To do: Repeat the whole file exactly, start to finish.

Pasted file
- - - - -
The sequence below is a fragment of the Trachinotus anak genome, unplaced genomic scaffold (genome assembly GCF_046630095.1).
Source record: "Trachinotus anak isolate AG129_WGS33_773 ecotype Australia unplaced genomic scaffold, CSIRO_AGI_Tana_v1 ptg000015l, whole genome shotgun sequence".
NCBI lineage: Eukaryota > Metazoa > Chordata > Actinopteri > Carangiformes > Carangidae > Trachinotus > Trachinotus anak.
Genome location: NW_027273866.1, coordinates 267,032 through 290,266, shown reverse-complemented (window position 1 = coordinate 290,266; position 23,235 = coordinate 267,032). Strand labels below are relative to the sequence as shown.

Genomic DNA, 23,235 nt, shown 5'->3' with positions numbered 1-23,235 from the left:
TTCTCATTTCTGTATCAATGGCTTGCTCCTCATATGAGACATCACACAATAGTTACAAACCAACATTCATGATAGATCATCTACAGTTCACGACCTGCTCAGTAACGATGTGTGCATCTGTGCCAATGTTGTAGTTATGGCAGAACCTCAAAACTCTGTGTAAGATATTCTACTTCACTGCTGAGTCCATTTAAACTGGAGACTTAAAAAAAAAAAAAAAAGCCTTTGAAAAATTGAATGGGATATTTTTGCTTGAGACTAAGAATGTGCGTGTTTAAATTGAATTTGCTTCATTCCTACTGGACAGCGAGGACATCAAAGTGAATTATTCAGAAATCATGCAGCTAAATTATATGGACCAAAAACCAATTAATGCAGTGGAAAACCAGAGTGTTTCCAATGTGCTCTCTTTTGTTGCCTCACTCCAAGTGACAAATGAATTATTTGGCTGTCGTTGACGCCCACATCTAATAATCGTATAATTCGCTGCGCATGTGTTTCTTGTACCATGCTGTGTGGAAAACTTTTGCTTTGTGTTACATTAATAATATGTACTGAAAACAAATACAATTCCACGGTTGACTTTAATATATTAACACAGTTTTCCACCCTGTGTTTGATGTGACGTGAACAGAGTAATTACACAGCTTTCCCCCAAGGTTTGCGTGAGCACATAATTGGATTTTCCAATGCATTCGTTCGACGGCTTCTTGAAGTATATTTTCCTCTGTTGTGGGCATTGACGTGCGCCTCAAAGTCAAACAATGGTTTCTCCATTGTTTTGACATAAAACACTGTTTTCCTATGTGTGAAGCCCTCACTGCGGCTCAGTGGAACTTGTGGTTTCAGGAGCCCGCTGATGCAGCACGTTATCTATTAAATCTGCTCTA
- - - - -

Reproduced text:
The sequence below is a fragment of the Trachinotus anak genome, unplaced genomic scaffold (genome assembly GCF_046630095.1).
Source record: "Trachinotus anak isolate AG129_WGS33_773 ecotype Australia unplaced genomic scaffold, CSIRO_AGI_Tana_v1 ptg000015l, whole genome shotgun sequence".
NCBI lineage: Eukaryota > Metazoa > Chordata > Actinopteri > Carangiformes > Carangidae > Trachinotus > Trachinotus anak.
Genome location: NW_027273866.1, coordinates 267,032 through 290,266, shown reverse-complemented (window position 1 = coordinate 290,266; position 23,235 = coordinate 267,032). Strand labels below are relative to the sequence as shown.

Genomic DNA, 23,235 nt, shown 5'->3' with positions numbered 1-23,235 from the left:
TTCTCATTTCTGTATCAATGGCTTGCTCCTCATATGAGACATCACACAATAGTTACAAACCAACATTCATGATAGATCATCTACAGTTCACGACCTGCTCAGTAACGATGTGTGCATCTGTGCCAATGTTGTAGTTATGGCAGAACCTCAAAACTCTGTGTAAGATATTCTACTTCACTGCTGAGTCCATTTAAACTGGAGACTTAAAAAAAAAAAAAAAAGCCTTTGAAAAATTGAATGGGATATTTTTGCTTGAGACTAAGAATGTGCGTGTTTAAATTGAATTTGCTTCATTCCTACTGGACAGCGAGGACATCAAAGTGAATTATTCAGAAATCATGCAGCTAAATTATATGGACCAAAAACCAATTAATGCAGTGGAAAACCAGAGTGTTTCCAATGTGCTCTCTTTTGTTGCCTCACTCCAAGTGACAAATGAATTATTTGGCTGTCGTTGACGCCCACATCTAATAATCGTATAATTCGCTGCGCATGTGTTTCTTGTACCATGCTGTGTGGAAAACTTTTGCTTTGTGTTACATTAATAATATGTACTGAAAACAAATACAATTCCACGGTTGACTTTAATATATTAACACAGTTTTCCACCCTGTGTTTGATGTGACGTGAACAGAGTAATTACACAGCTTTCCCCCAAGGTTTGCGTGAGCACATAATTGGATTTTCCAATGCATTCGTTCGACGGCTTCTTGAAGTATATTTTCCTCTGTTGTGGGCATTGACGTGCGCCTCAAAGTCAAACAATGGTTTCTCCATTGTTTTGACATAAAACACTGTTTTCCTATGTGTGAAGCCCTCACTGCGGCTCAGTGGAACTTGTGGTTTCAGGAGCCCGCTGATGCAGCACGTTATCTATTAAATCTGCTCTA